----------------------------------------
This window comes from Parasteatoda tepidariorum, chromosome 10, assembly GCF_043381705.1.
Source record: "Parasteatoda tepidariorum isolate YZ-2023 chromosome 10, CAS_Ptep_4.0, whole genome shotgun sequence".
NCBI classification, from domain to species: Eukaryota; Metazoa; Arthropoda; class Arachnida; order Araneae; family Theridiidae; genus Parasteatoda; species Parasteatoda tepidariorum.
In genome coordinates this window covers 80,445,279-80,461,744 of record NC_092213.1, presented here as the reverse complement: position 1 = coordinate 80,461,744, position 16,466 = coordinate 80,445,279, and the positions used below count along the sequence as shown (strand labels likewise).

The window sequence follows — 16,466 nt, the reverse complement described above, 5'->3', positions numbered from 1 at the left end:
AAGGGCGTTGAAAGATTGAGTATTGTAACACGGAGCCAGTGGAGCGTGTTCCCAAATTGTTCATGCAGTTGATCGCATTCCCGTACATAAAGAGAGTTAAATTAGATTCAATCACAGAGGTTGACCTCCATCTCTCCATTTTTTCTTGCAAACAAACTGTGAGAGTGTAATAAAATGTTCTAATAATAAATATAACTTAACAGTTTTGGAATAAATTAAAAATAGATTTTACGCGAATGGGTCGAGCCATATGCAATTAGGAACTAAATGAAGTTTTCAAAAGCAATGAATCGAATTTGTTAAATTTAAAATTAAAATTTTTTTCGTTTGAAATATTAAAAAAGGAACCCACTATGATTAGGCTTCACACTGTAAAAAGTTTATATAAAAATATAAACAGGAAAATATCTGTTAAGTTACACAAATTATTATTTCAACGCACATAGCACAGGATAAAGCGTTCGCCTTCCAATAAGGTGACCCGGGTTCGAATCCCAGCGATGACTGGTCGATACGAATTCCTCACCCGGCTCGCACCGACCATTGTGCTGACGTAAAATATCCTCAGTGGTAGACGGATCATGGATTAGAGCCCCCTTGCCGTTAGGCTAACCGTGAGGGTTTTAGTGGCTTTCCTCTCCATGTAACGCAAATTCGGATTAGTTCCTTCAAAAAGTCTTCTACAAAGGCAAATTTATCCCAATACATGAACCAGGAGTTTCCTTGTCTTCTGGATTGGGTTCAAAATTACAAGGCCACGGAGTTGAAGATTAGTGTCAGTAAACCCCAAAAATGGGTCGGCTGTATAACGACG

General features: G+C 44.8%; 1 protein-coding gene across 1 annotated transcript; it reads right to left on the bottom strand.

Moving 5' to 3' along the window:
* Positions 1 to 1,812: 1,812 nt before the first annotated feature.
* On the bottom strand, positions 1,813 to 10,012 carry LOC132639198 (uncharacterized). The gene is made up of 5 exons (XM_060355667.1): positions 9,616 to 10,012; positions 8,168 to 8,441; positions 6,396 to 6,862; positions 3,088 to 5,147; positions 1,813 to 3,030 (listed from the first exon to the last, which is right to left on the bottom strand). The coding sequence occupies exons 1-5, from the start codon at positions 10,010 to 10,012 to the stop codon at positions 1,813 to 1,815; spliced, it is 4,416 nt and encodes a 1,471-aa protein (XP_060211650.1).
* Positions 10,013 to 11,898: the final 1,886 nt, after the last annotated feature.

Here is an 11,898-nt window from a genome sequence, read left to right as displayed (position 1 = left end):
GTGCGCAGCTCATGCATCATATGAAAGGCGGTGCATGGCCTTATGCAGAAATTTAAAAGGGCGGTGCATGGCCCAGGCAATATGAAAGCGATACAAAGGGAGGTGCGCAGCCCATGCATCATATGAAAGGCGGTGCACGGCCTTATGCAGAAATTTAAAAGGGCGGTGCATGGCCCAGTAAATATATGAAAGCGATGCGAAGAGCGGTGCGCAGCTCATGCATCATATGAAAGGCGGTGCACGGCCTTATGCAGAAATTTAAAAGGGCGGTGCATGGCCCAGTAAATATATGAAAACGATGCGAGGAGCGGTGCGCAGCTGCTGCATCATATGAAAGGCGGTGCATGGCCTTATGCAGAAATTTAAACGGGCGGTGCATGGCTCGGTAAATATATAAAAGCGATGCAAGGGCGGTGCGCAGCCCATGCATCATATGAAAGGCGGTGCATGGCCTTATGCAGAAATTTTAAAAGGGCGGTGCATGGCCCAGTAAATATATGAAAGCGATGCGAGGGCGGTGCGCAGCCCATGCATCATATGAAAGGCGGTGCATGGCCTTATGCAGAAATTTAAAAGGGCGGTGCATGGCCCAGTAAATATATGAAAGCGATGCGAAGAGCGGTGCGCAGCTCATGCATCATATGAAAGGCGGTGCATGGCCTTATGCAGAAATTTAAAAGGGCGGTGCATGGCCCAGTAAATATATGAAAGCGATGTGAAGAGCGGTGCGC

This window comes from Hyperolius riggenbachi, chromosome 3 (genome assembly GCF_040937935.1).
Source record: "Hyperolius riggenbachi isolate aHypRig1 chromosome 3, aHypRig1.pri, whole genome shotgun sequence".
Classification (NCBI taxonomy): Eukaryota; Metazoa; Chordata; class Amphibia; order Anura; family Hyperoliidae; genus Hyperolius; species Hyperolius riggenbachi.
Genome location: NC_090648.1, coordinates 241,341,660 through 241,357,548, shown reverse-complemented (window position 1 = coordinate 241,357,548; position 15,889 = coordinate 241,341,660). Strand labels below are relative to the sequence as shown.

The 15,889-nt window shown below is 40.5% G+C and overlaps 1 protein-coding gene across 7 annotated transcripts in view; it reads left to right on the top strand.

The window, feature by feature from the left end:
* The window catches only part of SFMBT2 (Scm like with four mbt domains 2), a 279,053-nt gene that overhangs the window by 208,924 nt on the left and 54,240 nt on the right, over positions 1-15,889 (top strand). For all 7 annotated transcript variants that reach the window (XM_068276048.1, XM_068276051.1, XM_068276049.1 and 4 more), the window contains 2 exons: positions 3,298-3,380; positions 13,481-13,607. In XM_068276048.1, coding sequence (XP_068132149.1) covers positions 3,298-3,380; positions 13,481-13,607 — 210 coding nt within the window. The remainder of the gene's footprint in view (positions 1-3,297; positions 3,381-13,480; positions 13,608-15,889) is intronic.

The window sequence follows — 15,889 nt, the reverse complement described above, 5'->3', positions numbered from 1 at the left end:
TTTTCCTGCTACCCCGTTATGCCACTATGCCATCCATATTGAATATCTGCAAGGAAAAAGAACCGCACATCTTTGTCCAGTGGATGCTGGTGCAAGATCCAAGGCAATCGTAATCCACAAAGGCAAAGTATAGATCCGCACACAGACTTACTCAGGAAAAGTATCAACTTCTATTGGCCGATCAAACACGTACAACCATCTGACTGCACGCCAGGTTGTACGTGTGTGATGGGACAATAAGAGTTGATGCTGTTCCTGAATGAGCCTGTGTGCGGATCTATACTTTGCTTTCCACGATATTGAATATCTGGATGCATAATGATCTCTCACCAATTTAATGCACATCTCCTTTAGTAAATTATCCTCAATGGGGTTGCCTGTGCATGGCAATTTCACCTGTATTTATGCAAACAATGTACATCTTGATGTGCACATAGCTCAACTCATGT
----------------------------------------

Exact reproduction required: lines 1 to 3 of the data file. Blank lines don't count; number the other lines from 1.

This window comes from Parasteatoda tepidariorum, chromosome 10, assembly GCF_043381705.1.
Source record: "Parasteatoda tepidariorum isolate YZ-2023 chromosome 10, CAS_Ptep_4.0, whole genome shotgun sequence".
NCBI classification, from domain to species: Eukaryota; Metazoa; Arthropoda; class Arachnida; order Araneae; family Theridiidae; genus Parasteatoda; species Parasteatoda tepidariorum.